Scenic is a client application framework written directly on the Elixir/Erlang/OTP stack. With it, you can build applications that operate identically across all supported operating systems, including MacOS, Ubuntu, Nerves/Linux, and more.
Scenic is primarily aimed at fixed screen connected devices (IoT), but can also be used to build portable applications.
Available: Scenic takes full advantage of OTP supervision trees to create applications that are fault-tolerant, self-healing, and highly available under adverse conditions.
Small and Fast: The only core dependencies are Erlang/OTP and OpenGL.
Self Contained: "Never trust a device if you don't know where it keeps its brain." The logic to run a device should be on the device and it should remain operational even if the service it talks to becomes unavailable.
Maintainable: Each device knows how to run itself. This lets teams focus on new products and only updating the old ones as the business needs.
Remotable: Scenic devices know how to run themselves, but can still be accessed remotely. Remote traffic attempts to be as small so it can be used over the Internet, cellular modems, Bluetooth, etc.
Reusable: Collections of UI can be packaged up for reuse with, and across applications. I expect to see Hex packages of controls, graphs, and more available for Scenic applications.
Flexible: Scenic uses matrices similar to game development to position everything. This makes reuse, scale, positioning and more very flexible and simple.
Browser: Scenic is not a web browser. It is aimed at a fixed screen devices and certain types of windowed apps. It knows nothing about HTML.
3D: Scenic is a 2D UI framework. It uses techniques from game development (such as transform matrices), but it does not support 3D drawing at this time.
Immediate Mode: In graphics speak, Scenic is a retained mode system. If you need immediate mode, then Scenic isn't for you. If you don't know what retained and immediate modes are, then you are probably just fine. For reference: HTML is a retained mode model.
Scenic is built as a three-layer architectural cake.
At the top is the Scene Layer, which encapsulates all application business logic. The developer will do most of their Scenic work in the Scene layer.
In the middle is the ViewPort Layer, which acts as a bridge between the Scenes and the Drivers. The ViewPort controls the scene life-cycle (More on that in Scene Overview), sends graphs down to the drivers, and routes user input up to the correct scene.
At the bottom is the Driver layer, which is where knowledge of the graphics hardware and/or remote configuration lives. Drivers draw everything on the screen and originate the raw user input. Developers can write their own drivers, but that will be rare if at all. Dealing with Sensors and other hardware is a different problem space.
Scenic is definitely not a browser and has nothing to do with HTML. However, its design attempts to draw analogies to web design so that a developer with experience building web pages will catch on very quickly.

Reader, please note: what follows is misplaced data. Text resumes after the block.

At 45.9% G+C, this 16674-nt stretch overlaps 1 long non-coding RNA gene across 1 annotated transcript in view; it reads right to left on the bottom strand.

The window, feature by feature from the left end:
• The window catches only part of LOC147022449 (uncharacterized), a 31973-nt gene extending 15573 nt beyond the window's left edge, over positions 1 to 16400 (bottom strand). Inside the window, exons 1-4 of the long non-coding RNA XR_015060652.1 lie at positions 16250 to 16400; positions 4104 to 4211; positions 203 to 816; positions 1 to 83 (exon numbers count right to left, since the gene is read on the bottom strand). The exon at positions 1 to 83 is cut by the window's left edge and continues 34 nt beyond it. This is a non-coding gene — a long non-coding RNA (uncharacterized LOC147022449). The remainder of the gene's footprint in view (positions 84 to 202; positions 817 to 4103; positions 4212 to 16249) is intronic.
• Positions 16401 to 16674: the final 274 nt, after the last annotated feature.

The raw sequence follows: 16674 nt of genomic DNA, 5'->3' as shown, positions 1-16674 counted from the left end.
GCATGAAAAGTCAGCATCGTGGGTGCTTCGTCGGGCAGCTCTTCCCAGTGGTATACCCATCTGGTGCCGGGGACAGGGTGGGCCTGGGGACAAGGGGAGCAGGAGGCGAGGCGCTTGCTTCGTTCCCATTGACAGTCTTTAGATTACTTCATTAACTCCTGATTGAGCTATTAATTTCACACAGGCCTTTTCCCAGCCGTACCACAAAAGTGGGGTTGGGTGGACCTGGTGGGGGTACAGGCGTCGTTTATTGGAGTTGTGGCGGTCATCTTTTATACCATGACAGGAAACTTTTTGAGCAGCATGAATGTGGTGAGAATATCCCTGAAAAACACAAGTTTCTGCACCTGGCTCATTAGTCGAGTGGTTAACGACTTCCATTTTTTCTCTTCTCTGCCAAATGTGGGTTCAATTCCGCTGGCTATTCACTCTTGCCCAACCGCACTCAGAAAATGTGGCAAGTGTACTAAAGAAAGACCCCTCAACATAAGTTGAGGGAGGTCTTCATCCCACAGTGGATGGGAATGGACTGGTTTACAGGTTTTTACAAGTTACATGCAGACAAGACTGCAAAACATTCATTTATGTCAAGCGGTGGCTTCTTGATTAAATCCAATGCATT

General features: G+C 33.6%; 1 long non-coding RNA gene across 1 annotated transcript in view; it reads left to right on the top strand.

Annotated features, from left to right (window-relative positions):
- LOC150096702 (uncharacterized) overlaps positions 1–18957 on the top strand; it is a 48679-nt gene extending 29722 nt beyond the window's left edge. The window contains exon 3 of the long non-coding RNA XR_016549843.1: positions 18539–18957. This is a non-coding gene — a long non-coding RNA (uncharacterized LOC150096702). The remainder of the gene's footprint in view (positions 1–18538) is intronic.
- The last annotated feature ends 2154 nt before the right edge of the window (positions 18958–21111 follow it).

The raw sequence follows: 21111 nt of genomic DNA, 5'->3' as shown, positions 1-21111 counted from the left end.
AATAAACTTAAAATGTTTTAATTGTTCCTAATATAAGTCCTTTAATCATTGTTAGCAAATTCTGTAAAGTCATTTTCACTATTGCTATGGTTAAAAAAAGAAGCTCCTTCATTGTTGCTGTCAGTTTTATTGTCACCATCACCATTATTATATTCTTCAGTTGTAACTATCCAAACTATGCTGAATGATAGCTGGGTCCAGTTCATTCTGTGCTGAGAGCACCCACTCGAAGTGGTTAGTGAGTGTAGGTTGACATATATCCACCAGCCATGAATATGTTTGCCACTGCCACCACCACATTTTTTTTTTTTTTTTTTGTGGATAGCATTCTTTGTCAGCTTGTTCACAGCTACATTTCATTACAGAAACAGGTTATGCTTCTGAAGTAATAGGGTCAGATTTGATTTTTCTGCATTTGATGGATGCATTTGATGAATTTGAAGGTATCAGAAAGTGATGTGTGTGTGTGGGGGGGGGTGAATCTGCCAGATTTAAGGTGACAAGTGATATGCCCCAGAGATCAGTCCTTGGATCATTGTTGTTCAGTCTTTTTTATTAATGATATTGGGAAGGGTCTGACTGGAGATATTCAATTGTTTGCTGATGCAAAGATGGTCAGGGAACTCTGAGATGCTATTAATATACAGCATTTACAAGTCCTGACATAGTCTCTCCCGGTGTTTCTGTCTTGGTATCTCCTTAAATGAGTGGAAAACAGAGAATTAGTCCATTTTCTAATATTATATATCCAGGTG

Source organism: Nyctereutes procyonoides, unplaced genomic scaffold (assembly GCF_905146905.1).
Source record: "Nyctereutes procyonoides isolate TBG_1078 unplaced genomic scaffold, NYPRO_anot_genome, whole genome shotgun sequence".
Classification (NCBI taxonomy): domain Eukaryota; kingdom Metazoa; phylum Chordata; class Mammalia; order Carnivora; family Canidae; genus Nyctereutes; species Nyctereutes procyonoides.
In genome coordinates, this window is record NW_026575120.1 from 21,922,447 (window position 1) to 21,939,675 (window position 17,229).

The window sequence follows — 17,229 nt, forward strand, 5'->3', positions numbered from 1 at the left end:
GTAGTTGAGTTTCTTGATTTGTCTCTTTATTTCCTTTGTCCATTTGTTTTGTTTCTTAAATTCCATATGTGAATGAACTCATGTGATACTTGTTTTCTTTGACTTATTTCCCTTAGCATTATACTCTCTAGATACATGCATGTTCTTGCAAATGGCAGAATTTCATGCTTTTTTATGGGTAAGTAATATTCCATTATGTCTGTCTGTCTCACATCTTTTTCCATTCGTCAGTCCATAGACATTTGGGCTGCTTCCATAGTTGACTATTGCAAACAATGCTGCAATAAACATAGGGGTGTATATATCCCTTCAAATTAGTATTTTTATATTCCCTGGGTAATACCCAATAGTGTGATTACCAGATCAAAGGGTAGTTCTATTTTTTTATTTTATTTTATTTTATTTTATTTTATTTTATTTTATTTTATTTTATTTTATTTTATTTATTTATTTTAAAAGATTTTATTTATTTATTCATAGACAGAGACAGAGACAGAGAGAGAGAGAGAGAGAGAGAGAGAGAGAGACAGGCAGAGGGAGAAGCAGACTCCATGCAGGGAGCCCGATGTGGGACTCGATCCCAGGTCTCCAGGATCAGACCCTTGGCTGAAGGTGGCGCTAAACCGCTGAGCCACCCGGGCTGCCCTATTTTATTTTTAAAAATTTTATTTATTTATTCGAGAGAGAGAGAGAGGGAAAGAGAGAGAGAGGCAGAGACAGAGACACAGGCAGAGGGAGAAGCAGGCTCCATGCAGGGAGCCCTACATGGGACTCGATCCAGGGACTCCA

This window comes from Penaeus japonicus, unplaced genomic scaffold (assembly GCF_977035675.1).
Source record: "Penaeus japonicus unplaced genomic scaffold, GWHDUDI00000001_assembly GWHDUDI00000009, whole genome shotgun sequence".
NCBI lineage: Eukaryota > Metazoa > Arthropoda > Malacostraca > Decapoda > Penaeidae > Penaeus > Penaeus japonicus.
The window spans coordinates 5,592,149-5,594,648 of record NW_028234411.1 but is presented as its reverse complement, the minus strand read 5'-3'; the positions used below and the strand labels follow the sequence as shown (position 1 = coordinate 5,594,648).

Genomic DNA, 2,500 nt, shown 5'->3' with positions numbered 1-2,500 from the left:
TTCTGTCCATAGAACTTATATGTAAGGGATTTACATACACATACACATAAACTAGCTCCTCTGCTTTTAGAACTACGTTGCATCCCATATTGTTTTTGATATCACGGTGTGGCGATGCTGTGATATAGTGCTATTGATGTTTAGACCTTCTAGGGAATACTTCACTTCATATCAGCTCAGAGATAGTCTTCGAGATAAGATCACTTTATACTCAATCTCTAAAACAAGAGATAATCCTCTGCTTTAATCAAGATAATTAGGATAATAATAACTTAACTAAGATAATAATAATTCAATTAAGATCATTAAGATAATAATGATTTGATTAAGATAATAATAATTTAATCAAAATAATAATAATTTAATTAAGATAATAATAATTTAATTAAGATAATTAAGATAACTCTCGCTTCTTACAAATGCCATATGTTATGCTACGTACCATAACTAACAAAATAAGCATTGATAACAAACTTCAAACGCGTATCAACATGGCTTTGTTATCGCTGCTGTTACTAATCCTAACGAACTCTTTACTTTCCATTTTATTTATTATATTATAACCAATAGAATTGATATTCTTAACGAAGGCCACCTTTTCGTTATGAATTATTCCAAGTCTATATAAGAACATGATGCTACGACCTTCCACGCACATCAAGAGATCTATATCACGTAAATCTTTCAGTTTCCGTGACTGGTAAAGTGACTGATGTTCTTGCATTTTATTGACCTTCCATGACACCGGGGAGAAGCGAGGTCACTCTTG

The following terms include HTML analogies as appropriate…
Scenes are sort of like a web page. Each scene is a GenServer process that contains state and business logic to handle user input. As the device navigates to different screens, it is moving between scenes.
A Graph is a sort of like the DOM. It is a hierarchical set of data that describes things to draw on the screen. The Graph is immutable in the functional coding sense and is manipulated through transform functions.
Each node in a Graph is a Primitive. There is relatively small, fixed set of primitives, but they can be combined to draw pretty much any UI you need.
A component is a Scene, with added sugar so that it can be referenced/used by other Scenes. This allows you to build libraries of reusable components and isolates logic into sensible containers. Standard controls such as Button, RadioGroup, Slider and more are written as components.
Styles are sort of analogous to CSS styles. Styles are optional parameters you can add to any primitive in a graph. They are inherited down the graph.
All positioning, rotation, scale and such is expressed by applying transform matrices to nodes in a Graph. Transforms are inherited down the graph. You will almost never interact directly with the matrices, as there are very easy helpers that manage them for you.
A ViewPort is a sort of like a tab in your browser. It manages the scene life-cycle, routes graphs to the drivers, and input back up to the scenes. If you want two windows in your app, you need to start two ViewPorts.
Drivers know nothing about scenes but are able to render Graphs to a specific device. That could be a graphics chip or the network… Drivers also collect raw user input and route it back up to the ViewPort.
There is a fixed set of user input data (mouse, keyboard, touch, etc.) that
drivers generate and hand up to the ViewPort. The ViewPort, in turn, sends the
input as a message to the appropriate Scene. Scenes handle raw user input via
In response to user input (or timers or any other message), a component can
generate an event that it sends up to its parent scene. Unlike user input, if
the parent doesn't handle it, it is passed up again to that component's parent
until it reaches the root scene. Scenes handle events that are bubbling up to
the chain via the
filter_event/3 callback. This is analogous to event bubbling
on a web page.
If you are new to Scenic, you should read and follow the exercise in Getting Started.
If you want to dig deeper into the structure of a Scene, then read the Scene Overview.